R. Basi’s The Black Hand of God leads the reader through the painful and enlightening journey of the little known yet powerful African heroine Kimpa Vita. As African influence on Europe and Christianity is often discounted, so is his prophet’s influence on Western culture.
Basi, is kind enough to set the stage of the political climate of the day and supplies a brief history to assist the reader in following his story. The glossary of African terms is very helpful. Of course, I did not know of the glossary until I finished the book.
This tale, told through memories and rambling thoughts of an anguished parent, introduces fallibility, frailty and sheer stubbornness -- human aspects which are usually removed from the lives of our fallen religious leaders. Pushing and fighting against the power and teachings of the Catholic Church, as it began to destroy Kongolese culture, Kimpa Vita relies on her gifts to lead her followers towards God, even as they are pulled from the traditions of the Catholic Church. The authour does not muddle up Kimpa’s story with flowery language instead allowing the details to lead the reader toward powerful and thought provoking memories. Basi’s descriptions transport the reader inside the story, leaving you with questions, wonderment and the desire to read and further study, one cannot ask more of a book.
Kimpa Vita is a controversial figure and the authour is definitely not trying to make friends with this book. The story is sure to cause multiple raised eyebrows and ire amongst many traditionalists. Curiosity is sure to follow. The Christian Churches of today may not welcome the concept of an African combining Christianity and native beliefs, much less a female, anymore than they were during Kimpa Vita’s time. This is a superiour book for the apologist reader and will surely lead to lively discussion amongst the modern day Christian and Wiccan religions.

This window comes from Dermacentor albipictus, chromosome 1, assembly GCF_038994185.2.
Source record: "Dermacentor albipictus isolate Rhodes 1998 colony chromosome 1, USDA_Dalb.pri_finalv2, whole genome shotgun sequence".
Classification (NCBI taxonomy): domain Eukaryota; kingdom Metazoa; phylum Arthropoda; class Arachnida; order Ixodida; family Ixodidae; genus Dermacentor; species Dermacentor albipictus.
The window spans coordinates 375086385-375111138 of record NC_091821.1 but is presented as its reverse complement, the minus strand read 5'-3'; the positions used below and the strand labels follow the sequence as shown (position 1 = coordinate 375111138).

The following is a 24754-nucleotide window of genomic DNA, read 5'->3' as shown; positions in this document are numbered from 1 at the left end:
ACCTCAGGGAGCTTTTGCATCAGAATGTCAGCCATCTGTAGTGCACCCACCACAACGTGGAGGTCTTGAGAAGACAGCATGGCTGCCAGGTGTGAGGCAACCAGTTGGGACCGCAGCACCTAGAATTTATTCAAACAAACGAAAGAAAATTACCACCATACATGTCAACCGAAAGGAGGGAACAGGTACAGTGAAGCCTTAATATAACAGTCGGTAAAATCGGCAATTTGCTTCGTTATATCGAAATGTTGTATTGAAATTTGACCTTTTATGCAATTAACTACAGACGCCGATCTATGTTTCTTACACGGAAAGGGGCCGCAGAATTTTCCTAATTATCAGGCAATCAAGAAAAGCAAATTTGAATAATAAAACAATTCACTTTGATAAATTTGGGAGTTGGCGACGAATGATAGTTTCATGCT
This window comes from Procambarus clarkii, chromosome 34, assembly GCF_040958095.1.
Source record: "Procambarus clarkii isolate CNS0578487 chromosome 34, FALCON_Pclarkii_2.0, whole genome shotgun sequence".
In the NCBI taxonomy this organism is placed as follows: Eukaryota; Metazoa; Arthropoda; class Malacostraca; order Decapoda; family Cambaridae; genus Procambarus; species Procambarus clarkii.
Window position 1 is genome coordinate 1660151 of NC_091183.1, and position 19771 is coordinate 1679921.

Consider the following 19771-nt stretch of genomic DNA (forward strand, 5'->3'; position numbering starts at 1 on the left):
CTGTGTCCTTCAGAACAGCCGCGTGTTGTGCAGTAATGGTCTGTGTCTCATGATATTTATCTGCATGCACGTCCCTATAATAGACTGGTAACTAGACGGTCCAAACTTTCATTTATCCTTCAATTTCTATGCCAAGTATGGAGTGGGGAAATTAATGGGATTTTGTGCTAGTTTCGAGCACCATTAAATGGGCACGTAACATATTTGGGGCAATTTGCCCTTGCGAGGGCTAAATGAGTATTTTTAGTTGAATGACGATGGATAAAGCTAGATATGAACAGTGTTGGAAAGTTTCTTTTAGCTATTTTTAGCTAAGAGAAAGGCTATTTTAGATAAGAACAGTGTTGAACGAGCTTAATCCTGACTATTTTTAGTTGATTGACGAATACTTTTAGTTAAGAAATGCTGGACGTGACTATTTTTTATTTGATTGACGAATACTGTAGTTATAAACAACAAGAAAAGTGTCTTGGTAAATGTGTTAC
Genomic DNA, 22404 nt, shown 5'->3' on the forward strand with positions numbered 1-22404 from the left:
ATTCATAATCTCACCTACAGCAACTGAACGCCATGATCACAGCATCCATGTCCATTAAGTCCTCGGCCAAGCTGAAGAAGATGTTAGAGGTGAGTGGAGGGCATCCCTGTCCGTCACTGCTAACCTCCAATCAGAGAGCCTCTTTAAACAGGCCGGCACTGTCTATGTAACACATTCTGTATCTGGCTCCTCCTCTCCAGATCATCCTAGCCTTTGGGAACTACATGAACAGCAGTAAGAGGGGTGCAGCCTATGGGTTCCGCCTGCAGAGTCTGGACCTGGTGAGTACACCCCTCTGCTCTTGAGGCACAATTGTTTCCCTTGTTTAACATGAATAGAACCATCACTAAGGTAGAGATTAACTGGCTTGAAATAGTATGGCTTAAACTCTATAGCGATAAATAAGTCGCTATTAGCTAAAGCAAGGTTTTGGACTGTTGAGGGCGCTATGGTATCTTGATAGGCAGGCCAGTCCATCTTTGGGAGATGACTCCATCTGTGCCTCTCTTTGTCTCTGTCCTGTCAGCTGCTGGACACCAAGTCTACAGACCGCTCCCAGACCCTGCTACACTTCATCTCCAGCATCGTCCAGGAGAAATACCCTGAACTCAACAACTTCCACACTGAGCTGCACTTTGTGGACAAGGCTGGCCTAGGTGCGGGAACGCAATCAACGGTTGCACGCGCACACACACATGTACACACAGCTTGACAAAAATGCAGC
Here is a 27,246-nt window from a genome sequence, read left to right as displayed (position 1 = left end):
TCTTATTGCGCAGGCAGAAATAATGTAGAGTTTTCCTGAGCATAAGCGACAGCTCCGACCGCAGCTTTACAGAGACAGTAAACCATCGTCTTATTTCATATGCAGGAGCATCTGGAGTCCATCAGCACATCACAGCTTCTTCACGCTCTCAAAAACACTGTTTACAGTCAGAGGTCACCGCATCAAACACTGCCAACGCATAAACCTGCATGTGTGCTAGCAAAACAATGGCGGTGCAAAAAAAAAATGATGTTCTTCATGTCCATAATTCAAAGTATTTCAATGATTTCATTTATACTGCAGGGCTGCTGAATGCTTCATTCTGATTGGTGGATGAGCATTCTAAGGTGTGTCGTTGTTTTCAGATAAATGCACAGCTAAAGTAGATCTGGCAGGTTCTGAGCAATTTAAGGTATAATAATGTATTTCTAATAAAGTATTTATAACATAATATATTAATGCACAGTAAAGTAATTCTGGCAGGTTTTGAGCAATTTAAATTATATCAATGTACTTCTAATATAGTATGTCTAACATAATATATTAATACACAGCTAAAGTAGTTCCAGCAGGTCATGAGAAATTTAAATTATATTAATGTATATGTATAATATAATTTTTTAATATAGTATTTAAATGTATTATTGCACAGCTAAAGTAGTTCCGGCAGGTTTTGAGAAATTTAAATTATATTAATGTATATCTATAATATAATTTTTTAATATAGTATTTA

I recommend this book for teachers seeking a positive and powerful female figure—of little means—for a teen audience of experienced readers. African-Americans who wish to find proof of their ancestral culture influencing modern lives will find ample fodder. Book clubs that enjoy lively discussions and value differing viewpoints will have to allot extra discussion time for this story. Religious groups that are interested in the past’s influence on modern belief systems will find this book to be just the beginning of their exploration. Readers and anthropologists who enjoy studying African culture and how it shaped the modern world will discover a new arena to explore. This story is neither pretentious nor elementary; readers of all backgrounds of study will leave with the desire to explore more in their chosen area of study.
My only negative for this book is that it simply ended too soon. I closed the book wanting more and believing that the writer held back the greatest of their thoughts and her history. However, it began my personal quest to study more about this woman, her story, her power and her sacrifice.
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